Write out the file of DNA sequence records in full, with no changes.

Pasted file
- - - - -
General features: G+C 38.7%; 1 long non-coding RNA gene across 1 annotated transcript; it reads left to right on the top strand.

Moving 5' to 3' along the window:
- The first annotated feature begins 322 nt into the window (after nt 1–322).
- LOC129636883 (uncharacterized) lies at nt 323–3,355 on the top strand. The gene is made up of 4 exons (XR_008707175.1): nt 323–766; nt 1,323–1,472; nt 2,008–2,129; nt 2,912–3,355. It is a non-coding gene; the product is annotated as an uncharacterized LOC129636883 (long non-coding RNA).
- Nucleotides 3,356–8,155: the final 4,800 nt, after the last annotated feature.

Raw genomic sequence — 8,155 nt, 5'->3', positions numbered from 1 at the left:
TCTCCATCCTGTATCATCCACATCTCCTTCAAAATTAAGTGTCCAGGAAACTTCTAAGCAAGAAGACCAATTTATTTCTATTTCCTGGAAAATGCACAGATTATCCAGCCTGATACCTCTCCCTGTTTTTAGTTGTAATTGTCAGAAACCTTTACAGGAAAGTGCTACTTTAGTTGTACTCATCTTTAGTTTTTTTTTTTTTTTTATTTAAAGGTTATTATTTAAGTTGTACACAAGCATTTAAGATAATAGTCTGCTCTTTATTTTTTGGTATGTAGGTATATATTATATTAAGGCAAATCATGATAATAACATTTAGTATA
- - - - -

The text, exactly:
General features: G+C 38.7%; 1 long non-coding RNA gene across 1 annotated transcript; it reads left to right on the top strand.

Moving 5' to 3' along the window:
- The first annotated feature begins 322 nt into the window (after nt 1–322).
- LOC129636883 (uncharacterized) lies at nt 323–3,355 on the top strand. The gene is made up of 4 exons (XR_008707175.1): nt 323–766; nt 1,323–1,472; nt 2,008–2,129; nt 2,912–3,355. It is a non-coding gene; the product is annotated as an uncharacterized LOC129636883 (long non-coding RNA).
- Nucleotides 3,356–8,155: the final 4,800 nt, after the last annotated feature.

Raw genomic sequence — 8,155 nt, 5'->3', positions numbered from 1 at the left:
TCTCCATCCTGTATCATCCACATCTCCTTCAAAATTAAGTGTCCAGGAAACTTCTAAGCAAGAAGACCAATTTATTTCTATTTCCTGGAAAATGCACAGATTATCCAGCCTGATACCTCTCCCTGTTTTTAGTTGTAATTGTCAGAAACCTTTACAGGAAAGTGCTACTTTAGTTGTACTCATCTTTAGTTTTTTTTTTTTTTTTATTTAAAGGTTATTATTTAAGTTGTACACAAGCATTTAAGATAATAGTCTGCTCTTTATTTTTTGGTATGTAGGTATATATTATATTAAGGCAAATCATGATAATAACATTTAGTATA